Also, closed loop control can include measuring and adjusting timing and/or quantity of pilot fuel based on a targeted intake charge composition where that property is relatively easily controlled and predicted, such as typically is the case for an engine employing an EGR strategy. This could be calibrated or compared directly to HRR indicative readings, actual HRR and emissions properties.
Also, a combination of open and closed loop control can be used, as would be understood by a person skilled in the art.
In general, a target HRR, HRR(t)tar for a given point on the engine map is predetermined. HRR(t)tar is, as mentioned above, a calibrated parameter across the engine map reflecting the desired actual (or indicative) HRR for the current state of the engine (for example, the current engine load and speed). HRR, HRR(t)n, is determined directly or is a value indicative of HRR(t)n for a cycle of the engine operating at the given point on the engine map noted above. HRR(t)n can be measured directly, inferred from a measured variable indicative of HRR or provided from a calibrated look-up table cross-referencing values indicative of HRR. The derived or measured values of HRR are compared with the target values of HRR calibrated for the conditions under which the engine is operating and t(P)adj (and q(P)adj, if appropriate) is determined in light of the t(P)in (and q(P)in, as the case may be) to reduce the difference found. By way of example, the following represents the subject method generally:
t(P)adj ≈t(P)in +f t(HRR tar −HRR(t)n) 1
and where incorporating pilot fuel quantity as a further control on HRR:
q(P)adj ≈q(P)in +f q(HRR tar −HRR(t)n) 2
Therefore, in general, for the purposes of this disclosure, determining a target HRR includes but is not limited to an actual HRR trace, a signal measurement or measurements within the combustion chamber indicative of pressure or HRR during combustion of the fuel, a signal measurement or measurements during combustion of the fuel that is indicative of strain or stress on, or vibration of the combustion chamber to the extent that the signals are correlated to HRR, a measurement of a property of the intake charge that, under engine operating conditions, results in a target engine performance and/or emissions influenced by HRR, exhaust gas properties that under engine operating conditions results in a target engine performance and/or emissions that are influenced by HRR, as well as any combination of the above. Whatever is used for determining a target HRR, this is generally compared to a corresponding HRR. For example, if the target HRR is a cylinder pressure trace known to provide the target HRR, the corresponding HRR, also a cylinder pressure trace, is compared to the target HRR and a suitable adjustment is made to pilot fuel timing (or quantity or both).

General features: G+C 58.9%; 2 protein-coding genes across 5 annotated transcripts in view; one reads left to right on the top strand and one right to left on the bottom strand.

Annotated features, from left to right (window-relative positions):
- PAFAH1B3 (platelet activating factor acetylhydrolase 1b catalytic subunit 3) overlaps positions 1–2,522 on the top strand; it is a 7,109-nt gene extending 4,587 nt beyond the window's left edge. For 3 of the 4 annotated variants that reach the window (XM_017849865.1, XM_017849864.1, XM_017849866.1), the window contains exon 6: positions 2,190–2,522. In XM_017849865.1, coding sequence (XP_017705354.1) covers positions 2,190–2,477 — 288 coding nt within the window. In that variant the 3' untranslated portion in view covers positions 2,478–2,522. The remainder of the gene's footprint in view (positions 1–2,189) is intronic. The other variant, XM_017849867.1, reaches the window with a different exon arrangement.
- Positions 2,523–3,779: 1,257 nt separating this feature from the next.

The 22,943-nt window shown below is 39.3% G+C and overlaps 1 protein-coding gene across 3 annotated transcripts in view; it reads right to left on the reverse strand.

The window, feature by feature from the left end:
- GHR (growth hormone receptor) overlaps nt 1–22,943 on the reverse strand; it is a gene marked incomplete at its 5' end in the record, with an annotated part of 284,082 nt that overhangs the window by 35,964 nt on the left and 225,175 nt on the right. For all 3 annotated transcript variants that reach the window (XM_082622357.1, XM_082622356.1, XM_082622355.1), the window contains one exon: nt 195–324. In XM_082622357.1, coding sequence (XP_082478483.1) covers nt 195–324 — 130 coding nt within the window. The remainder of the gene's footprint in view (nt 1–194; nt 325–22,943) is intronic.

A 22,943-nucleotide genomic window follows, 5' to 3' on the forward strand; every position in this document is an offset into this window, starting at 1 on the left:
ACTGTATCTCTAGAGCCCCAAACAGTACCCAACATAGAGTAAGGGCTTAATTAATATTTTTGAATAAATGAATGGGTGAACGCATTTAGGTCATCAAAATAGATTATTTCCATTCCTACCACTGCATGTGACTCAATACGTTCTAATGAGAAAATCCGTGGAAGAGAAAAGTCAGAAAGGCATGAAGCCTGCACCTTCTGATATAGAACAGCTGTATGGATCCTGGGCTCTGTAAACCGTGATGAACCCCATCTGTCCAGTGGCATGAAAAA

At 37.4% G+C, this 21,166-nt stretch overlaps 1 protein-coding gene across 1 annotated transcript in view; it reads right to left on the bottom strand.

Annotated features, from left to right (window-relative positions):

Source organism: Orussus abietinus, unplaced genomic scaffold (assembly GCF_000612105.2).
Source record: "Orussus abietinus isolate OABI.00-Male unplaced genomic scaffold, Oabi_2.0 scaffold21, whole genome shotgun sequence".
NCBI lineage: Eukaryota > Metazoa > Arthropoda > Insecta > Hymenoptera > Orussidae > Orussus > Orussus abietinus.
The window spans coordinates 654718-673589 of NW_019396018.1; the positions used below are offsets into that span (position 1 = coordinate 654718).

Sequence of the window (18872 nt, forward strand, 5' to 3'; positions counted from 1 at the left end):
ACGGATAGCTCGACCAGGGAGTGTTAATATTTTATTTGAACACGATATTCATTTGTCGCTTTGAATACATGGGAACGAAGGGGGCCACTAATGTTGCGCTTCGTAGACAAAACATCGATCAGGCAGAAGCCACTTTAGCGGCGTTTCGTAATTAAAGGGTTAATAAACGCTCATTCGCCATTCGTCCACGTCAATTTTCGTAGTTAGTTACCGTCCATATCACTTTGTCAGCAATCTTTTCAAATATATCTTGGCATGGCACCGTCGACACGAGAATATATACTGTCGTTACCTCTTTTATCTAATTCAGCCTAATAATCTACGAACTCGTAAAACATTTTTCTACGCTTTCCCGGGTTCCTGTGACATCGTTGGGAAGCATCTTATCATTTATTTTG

As noted above, pilot fuel timing can be adjusted both in reference to degrees of crank angle rotation and in reference to a main fuel injection timing or RIT, if any. Adjusting timing of the main fuel injection as a function of degrees of crank angle rotation helps to adjust HRR when pilot fuel timing is adjusted in some circumstances. Generally, however, the preferred method of adjusting pilot fuel timing is that it be adjusted relative to both main fuel timing and as a function of degrees of crank angle rotation.
As would be understood by a person skilled in the art, adjustments to the main gaseous fuel injection time (relative to top dead center compression), in the case where it may exist, will affect SOC and HRR and could be included as a control lever for operation of the engine.
Note, as well, changes in RIT can benefit from an adjustment such that this timing between the pilot fuel and the main fuel is negative. That is, pilot fuel is injected after commencement of the introduction of the main fuel.
Typical pilot fuels include diesel fuel and other high cetane number fuels that more readily auto-ignite under the conditions provided for in combustion chamber 10.
While the above embodiments are discussed in the context of a four-stroke engine, the embodiment can be adapted to two-stroke engines or rotary engines. Any reference to intake event, compression event, power event and exhaust event, encompasses a rotary engine and four-stroke engines.
While particular elements, embodiments and applications of the present invention have been shown and described, it will be understood, of course, that the invention is not limited thereto since modifications may be made by those skilled in the art without departing from the scope of the present disclosure, particularly in light of the foregoing teachings.
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|U.S. Classification||123/299, 123/435|
|International Classification||F02D19/10, F02B3/00, F02M7/00, F02D35/02, F02B1/12, F02B23/06|
|Cooperative Classification||F02D35/023, F02D19/061, F02B1/12, F02D35/02, F02D19/10, F02D41/3047, Y02T10/125, F02D35/026, F02B23/0675, F02D35/021, Y02T10/36, F02D19/0631|
|European Classification||F02D35/02F2, F02D19/06E2E, F02D35/02D, F02B23/06S, F02D35/02, F02D19/10, F02D41/30C2D2B|
|Jun 29, 2006||AS||Assignment|
Owner name: WESTPORT RESEARCH INC., CANADA
Free format text: ASSIGNMENT OF ASSIGNORS INTEREST;ASSIGNORS:HILL, PHILIP G.;ZHANG, DEHONG;LI, GUOWEI;AND OTHERS;REEL/FRAME:018064/0798;SIGNING DATES FROM 20031024 TO 20031029
Owner name: WESTPORT RESEARCH INC., CANADA
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Effective date: 20031024
|Aug 31, 2006||AS||Assignment|
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Free format text: ASSIGNMENT OF ASSIGNORS INTEREST;ASSIGNOR:WESTPORT RESEARCH INC.;REEL/FRAME:018184/0812
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|Aug 5, 2015||FPAY||Fee payment|
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|Jan 14, 2016||AS||Assignment|